Given that I did a re-read of R.L. Stine’s original “Fear Street” series, as well as a few “Super Chillers” and a couple special Trilogies within the Universe, when I saw that Netflix was going to make some “Fear Street” movies I knew I was game. And because that re-read series was chronicled on this blog, I figured that I ought to give my thoughts on these new movies as well, as nostalgia bombs and a new way for people to connect with a classic series in YA horror literature! So let’s see what the Netflix “Fear Street” Trilogy does for the series when introducing it to a new generation!
It was once again a night to myself as I sat down to watch “Fear Street Part 2: 1978”, and given that I had really enjoyed the previous installment I thought that there would be big, big shoes to fill this time. But this one did have some things going for it: I figured that the soundtrack at least would be really awesome. I also love me a camp based horror movie, figuring homages to “Friday the 13th” and “Sleepaway Camp” would be plentiful and enjoyable. But guys…. I loved this one even more than I loved “1994”.
And yeah, the camp factor (both in setting and a little bit of tone) was a huge part of that. I really liked how Camp Nightwing was the setting, as that summer camp played a pretty significant role in at least one “Fear Street” book. This movie also really does capture the essence of summer camp cinema, be it horror or sex comedy. The counselors are horny, the kids are afterthoughts, and the summer is hot and picturesque. And once again, this is not the “Fear Street” from my youth, because there were two, count ’em TWO, rather graphic sex scenes, and the gore is very much upped to about eleven (and mind you, it has NO qualms about killing young kid campers as well as counselors). But at the same time, it once again captures the essence of the series, and fleshes out the characters so that you are really and truly rooting for them. This one was almost even more emotional because at the heart of it there isn’t a love between two teens showcased, but the complicated relationship between sisters Cindy and Ziggy. What we know at the beginning is that one of these sisters doesn’t make it out alive, and the other is the key for the 1994 characters on how to stop Sarah Fier once and for all. And while it’s a bit obvious as to who is who, I still found myself wholly invested in the ups and downs of goody goody Cindy’s and bad girl Ziggy’s fraught sisterly bond. As someone who has a younger sister that I get along with in adulthood, but am not really close with, the way that these two butt heads was pretty relatable, and the way that they just can’t quite figure the other out hit me in the feels quite a bit. It’s a testament to the two actresses, Sadie Sink and Emily Rudd, who play off each other very well.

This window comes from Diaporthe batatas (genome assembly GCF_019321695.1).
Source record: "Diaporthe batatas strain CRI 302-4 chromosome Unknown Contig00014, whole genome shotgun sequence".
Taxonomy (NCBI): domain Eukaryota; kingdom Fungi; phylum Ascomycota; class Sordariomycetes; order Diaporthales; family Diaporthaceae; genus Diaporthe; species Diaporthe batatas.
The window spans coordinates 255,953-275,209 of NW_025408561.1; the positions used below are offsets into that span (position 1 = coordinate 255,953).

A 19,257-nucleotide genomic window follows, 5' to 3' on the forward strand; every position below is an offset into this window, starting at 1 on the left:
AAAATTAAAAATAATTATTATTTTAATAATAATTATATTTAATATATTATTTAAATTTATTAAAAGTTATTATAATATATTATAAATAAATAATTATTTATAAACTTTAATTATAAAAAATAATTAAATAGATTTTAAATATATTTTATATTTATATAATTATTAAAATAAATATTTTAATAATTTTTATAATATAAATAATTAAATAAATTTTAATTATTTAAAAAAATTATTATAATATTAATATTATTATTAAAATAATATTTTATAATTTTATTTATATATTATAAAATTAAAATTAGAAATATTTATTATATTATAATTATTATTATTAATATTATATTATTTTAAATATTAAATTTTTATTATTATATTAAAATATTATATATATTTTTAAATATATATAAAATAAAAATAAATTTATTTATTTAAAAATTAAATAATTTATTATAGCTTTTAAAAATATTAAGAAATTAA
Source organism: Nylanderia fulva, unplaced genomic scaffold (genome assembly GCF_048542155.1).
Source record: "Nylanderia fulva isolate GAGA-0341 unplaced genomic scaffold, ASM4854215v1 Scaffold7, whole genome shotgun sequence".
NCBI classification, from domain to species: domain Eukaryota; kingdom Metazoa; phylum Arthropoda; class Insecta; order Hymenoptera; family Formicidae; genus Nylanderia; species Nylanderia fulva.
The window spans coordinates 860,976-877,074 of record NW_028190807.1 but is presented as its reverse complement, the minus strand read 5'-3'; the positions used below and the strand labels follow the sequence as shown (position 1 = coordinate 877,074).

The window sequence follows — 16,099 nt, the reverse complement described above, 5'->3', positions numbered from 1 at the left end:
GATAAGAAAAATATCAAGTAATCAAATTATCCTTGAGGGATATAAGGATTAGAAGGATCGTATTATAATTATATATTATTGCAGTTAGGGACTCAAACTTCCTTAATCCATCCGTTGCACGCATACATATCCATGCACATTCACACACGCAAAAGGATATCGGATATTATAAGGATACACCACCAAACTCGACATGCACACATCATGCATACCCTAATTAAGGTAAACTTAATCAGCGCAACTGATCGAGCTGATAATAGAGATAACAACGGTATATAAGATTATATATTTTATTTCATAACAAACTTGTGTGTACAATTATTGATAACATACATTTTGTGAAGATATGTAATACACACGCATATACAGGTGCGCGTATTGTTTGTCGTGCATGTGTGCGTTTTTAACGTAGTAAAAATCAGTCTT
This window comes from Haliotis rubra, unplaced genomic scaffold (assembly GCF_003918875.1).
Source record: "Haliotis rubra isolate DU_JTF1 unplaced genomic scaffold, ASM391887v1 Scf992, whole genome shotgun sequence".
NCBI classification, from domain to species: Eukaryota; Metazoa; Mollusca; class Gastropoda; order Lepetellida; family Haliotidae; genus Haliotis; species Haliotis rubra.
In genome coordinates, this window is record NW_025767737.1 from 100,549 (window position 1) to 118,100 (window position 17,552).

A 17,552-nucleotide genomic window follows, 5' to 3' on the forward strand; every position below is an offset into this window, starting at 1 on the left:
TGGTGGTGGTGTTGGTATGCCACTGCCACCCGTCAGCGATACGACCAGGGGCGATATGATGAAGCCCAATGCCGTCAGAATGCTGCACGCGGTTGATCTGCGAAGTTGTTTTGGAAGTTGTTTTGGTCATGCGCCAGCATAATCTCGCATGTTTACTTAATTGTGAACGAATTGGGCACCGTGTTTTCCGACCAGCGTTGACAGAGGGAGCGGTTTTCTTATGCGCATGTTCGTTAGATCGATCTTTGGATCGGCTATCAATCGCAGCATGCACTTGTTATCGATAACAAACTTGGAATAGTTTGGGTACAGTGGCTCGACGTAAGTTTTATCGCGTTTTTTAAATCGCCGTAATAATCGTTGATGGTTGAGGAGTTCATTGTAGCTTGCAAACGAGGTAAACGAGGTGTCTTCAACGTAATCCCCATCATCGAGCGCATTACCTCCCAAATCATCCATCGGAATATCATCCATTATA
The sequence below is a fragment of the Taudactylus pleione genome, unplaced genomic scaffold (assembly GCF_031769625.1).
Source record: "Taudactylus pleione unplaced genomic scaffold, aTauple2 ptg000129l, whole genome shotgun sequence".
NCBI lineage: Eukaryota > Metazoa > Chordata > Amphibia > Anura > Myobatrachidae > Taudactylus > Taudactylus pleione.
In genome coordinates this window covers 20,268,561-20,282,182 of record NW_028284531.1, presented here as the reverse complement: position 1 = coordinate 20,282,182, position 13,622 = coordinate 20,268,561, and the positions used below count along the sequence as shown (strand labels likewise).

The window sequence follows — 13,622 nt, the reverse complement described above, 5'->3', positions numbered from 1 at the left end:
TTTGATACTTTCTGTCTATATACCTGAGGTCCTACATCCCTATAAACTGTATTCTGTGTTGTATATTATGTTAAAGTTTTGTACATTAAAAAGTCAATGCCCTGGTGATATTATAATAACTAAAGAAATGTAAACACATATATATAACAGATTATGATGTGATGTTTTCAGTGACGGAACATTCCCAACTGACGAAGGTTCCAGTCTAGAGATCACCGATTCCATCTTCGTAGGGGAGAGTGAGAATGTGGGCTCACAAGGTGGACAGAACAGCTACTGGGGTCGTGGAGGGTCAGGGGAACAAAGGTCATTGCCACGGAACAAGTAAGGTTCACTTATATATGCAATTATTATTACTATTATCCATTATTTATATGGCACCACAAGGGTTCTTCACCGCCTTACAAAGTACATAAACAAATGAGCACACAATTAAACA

And it’s a joy seeing some of the horror lore build up in this one, specifically the maniac at Camp Nightwing who, looking like Jason Voorhees in “Friday the 13th Part 2” axes his way through camp, at the will of Sara Fier and her curse. “Lights Out”, where we first encounter Camp Nightwing, isn’t one of my favorite books in the series, but I liked that we branched out beyond Shadyside into another part of the Stine Lore. It’s a great homage to these exploitation camp horror films as mentioned above, and it had some great scares and death moments, as well as a bit of poignancy to round it out. Once again the filmmakers aren’t just going to let us see these victims as mere bodies to entertain us as they are run through. At least, not for the most part. Everyone is genuinely likable, and the standout is Sadie Sink as angry and hurting Ziggy who has been a black sheep at camp, and now has to survive a massacre. And we also get to see the connections to “1994” that we didn’t even know were there, and they fit together very, very well. The rivalry between Shadyside and Sunnyvale is expanded upon, we get to see some characters in the first movie as teenagers, and we get a bit more into Sara Fier’s machinations and what it is she does to get people under her thrall.
Finally, yep, more nostalgia goodness, and this time it’s squarely in the late 1970s. So you know what that means! We have another really good soundtrack that finds a bunch of hits from the era, as well as styles and fashions from the time that perfectly reflect the various characters. A bit more denim for the more scruffy Shadyside kids, and more polos for the Sunnyvale ones. I was worried that the soundtrack and styles would seem a little forced, and while sometimes it treads pretty darn close, it never crosses over into ‘oh come on’ territory. There are even nods to popular authors at the time, from my boy Stephen King to Queen of YA realism Judy Blume. There are many easter eggs to find here, and since the books (at least in the original series) didn’t do much in the 1970s it felt novel and creative to have it take place in 1978.
“Fear Street Part Two: 1978” is a really, really fun and somewhat emotional follow up to “Part One”! I cannot wait to see what the final installment brings!
In two weeks I will reveal the third and final film in the series “Fear Street Part Three: 1666”.